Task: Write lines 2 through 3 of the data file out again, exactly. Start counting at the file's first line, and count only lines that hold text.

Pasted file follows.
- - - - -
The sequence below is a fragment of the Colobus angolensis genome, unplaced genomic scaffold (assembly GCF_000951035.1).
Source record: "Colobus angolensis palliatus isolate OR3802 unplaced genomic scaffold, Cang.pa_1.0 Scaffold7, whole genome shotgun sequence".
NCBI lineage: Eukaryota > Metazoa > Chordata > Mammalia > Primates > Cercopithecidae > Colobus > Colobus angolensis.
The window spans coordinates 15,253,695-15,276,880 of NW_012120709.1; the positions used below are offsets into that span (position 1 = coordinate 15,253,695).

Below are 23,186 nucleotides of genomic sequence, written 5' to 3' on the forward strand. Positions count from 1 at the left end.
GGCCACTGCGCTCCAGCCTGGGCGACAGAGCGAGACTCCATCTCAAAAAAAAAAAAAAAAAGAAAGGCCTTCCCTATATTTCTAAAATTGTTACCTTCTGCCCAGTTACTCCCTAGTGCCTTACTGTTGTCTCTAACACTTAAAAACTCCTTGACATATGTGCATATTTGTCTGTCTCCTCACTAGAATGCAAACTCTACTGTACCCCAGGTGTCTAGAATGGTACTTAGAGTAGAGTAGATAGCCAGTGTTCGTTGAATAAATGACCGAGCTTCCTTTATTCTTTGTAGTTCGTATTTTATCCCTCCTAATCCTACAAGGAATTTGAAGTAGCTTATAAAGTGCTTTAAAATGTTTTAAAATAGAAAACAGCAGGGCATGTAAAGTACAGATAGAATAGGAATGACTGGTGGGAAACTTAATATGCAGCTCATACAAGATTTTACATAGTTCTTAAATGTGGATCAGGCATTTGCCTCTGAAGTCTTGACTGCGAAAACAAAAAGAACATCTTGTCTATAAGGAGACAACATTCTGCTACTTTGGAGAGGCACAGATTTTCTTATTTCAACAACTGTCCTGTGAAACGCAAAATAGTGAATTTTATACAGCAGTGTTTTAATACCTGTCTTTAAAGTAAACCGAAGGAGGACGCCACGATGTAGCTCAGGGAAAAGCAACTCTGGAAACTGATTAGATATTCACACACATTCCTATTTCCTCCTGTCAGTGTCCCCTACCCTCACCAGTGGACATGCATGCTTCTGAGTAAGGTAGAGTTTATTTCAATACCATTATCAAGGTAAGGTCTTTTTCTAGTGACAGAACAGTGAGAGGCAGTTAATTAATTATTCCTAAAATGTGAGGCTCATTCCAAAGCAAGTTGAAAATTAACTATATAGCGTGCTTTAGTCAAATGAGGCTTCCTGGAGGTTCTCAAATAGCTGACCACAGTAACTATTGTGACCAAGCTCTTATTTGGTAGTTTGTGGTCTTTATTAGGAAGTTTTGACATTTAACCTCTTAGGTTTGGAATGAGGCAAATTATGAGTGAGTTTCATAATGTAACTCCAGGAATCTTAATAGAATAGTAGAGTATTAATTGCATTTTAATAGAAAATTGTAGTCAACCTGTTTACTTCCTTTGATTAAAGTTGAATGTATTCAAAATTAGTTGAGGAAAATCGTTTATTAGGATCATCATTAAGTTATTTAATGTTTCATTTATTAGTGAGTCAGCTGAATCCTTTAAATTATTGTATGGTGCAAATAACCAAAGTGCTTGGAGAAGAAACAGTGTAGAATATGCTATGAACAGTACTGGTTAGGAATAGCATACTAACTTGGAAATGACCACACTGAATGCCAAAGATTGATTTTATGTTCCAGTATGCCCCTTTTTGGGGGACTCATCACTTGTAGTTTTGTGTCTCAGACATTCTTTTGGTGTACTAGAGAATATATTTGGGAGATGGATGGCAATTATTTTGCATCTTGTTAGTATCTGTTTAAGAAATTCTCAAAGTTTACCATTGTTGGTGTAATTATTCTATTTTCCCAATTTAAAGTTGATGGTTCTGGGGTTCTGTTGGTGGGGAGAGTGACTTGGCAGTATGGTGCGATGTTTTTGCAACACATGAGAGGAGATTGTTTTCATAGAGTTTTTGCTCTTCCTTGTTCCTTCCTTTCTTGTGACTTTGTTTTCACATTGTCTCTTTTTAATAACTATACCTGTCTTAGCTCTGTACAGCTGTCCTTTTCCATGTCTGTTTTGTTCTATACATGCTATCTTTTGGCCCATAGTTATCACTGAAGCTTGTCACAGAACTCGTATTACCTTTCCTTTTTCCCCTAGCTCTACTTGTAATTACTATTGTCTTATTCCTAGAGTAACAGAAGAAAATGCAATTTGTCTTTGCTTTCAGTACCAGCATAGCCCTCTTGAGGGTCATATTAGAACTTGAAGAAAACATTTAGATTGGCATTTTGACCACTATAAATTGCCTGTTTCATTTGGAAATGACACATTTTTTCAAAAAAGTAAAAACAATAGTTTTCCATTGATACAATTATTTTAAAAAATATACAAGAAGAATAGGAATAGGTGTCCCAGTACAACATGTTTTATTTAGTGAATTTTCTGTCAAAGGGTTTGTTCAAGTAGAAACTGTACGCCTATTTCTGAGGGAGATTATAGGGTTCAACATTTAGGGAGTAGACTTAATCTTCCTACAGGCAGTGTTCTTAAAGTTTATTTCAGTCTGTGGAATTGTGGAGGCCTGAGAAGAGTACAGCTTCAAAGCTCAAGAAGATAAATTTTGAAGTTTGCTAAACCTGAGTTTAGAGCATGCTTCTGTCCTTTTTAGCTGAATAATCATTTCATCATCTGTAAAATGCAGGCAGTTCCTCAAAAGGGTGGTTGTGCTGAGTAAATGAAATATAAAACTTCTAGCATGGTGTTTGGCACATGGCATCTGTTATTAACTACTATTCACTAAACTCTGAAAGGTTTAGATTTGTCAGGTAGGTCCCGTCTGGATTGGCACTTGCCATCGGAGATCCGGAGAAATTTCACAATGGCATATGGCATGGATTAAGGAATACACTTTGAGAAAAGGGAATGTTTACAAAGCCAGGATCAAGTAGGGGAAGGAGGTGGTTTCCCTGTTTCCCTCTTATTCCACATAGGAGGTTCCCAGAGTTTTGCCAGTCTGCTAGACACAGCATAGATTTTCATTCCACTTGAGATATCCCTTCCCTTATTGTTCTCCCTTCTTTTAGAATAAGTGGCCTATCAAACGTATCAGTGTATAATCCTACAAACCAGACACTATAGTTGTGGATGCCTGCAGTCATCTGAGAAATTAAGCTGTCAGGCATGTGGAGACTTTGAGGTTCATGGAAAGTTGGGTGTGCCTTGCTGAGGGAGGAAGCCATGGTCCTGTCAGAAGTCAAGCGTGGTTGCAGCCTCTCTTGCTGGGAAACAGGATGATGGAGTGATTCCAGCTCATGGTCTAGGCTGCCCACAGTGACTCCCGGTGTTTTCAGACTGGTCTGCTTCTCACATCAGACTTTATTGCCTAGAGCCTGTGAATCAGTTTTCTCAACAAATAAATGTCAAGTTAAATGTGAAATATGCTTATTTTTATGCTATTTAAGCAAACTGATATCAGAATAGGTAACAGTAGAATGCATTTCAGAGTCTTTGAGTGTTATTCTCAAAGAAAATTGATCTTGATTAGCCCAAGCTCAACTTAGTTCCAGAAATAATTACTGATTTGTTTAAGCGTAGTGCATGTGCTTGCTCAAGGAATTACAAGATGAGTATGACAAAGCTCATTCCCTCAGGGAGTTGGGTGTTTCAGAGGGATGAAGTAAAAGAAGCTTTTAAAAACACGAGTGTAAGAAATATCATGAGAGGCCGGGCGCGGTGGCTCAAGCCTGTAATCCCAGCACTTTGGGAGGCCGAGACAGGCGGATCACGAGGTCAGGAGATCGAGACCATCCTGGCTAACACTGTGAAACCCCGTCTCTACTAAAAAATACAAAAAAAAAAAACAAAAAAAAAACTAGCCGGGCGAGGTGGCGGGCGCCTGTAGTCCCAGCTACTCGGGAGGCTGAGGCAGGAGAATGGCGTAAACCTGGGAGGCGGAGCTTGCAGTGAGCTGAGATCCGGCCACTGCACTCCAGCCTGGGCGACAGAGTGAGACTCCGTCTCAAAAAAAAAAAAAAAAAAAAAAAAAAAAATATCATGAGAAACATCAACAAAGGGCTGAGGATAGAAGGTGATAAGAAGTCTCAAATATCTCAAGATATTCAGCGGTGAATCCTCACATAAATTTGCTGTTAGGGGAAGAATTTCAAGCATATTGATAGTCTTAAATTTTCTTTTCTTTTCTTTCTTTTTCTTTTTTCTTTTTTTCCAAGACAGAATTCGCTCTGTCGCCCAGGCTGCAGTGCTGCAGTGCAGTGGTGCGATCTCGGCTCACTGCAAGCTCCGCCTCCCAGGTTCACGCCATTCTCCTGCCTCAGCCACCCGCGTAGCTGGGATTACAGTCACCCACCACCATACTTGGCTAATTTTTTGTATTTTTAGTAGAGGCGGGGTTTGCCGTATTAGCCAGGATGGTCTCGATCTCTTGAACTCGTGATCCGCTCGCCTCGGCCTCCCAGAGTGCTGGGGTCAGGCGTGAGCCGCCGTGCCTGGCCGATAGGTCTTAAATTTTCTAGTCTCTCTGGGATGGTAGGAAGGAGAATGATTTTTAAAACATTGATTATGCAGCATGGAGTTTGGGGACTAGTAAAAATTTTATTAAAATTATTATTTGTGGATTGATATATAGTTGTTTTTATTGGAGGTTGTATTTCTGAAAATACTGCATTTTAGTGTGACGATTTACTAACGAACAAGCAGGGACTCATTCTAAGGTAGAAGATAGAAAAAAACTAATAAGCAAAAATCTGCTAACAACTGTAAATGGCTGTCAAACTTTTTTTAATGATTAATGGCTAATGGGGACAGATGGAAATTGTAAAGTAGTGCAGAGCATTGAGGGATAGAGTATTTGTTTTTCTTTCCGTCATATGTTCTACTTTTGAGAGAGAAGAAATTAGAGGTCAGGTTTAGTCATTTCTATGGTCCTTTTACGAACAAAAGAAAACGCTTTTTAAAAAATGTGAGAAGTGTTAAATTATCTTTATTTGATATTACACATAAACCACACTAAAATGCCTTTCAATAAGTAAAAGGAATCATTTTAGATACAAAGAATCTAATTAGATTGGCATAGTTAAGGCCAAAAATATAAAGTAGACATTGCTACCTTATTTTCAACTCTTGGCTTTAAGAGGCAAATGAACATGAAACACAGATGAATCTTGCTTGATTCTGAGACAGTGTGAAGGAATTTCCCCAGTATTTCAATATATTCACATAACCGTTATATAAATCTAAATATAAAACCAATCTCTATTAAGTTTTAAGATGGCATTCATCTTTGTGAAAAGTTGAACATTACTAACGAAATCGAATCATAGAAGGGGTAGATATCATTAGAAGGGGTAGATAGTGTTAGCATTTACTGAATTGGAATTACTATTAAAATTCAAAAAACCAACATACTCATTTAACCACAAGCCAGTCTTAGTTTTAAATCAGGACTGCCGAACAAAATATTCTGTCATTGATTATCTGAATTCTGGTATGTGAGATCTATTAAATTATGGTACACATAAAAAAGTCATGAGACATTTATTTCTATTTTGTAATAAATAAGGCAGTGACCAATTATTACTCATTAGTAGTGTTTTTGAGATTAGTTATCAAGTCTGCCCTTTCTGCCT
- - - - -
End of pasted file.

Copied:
Source record: "Colobus angolensis palliatus isolate OR3802 unplaced genomic scaffold, Cang.pa_1.0 Scaffold7, whole genome shotgun sequence".
NCBI lineage: Eukaryota > Metazoa > Chordata > Mammalia > Primates > Cercopithecidae > Colobus > Colobus angolensis.